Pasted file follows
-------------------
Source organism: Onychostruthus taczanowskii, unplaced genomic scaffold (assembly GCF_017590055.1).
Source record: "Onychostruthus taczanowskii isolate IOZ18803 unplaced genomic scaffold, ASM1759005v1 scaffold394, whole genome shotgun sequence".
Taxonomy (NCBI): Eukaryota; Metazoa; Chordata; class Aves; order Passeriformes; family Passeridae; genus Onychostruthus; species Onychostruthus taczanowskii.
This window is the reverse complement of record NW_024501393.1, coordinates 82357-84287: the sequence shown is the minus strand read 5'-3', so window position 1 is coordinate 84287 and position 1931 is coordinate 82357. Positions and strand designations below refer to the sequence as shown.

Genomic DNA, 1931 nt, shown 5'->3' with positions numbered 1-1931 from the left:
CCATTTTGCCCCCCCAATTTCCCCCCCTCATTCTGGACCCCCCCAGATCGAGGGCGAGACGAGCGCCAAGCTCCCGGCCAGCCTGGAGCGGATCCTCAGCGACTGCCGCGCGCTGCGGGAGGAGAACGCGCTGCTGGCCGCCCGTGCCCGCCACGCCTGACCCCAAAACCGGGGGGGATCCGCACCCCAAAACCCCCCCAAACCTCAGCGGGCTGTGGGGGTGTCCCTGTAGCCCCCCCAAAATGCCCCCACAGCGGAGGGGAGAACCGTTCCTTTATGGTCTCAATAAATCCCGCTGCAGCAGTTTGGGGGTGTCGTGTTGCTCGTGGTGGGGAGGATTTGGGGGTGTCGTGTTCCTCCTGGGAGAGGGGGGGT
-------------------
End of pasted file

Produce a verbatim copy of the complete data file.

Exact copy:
Source organism: Onychostruthus taczanowskii, unplaced genomic scaffold (assembly GCF_017590055.1).
Source record: "Onychostruthus taczanowskii isolate IOZ18803 unplaced genomic scaffold, ASM1759005v1 scaffold394, whole genome shotgun sequence".
Taxonomy (NCBI): Eukaryota; Metazoa; Chordata; class Aves; order Passeriformes; family Passeridae; genus Onychostruthus; species Onychostruthus taczanowskii.
This window is the reverse complement of record NW_024501393.1, coordinates 82357-84287: the sequence shown is the minus strand read 5'-3', so window position 1 is coordinate 84287 and position 1931 is coordinate 82357. Positions and strand designations below refer to the sequence as shown.

Genomic DNA, 1931 nt, shown 5'->3' with positions numbered 1-1931 from the left:
CCATTTTGCCCCCCCAATTTCCCCCCCTCATTCTGGACCCCCCCAGATCGAGGGCGAGACGAGCGCCAAGCTCCCGGCCAGCCTGGAGCGGATCCTCAGCGACTGCCGCGCGCTGCGGGAGGAGAACGCGCTGCTGGCCGCCCGTGCCCGCCACGCCTGACCCCAAAACCGGGGGGGATCCGCACCCCAAAACCCCCCCAAACCTCAGCGGGCTGTGGGGGTGTCCCTGTAGCCCCCCCAAAATGCCCCCACAGCGGAGGGGAGAACCGTTCCTTTATGGTCTCAATAAATCCCGCTGCAGCAGTTTGGGGGTGTCGTGTTGCTCGTGGTGGGGAGGATTTGGGGGTGTCGTGTTCCTCCTGGGAGAGGGGGGGT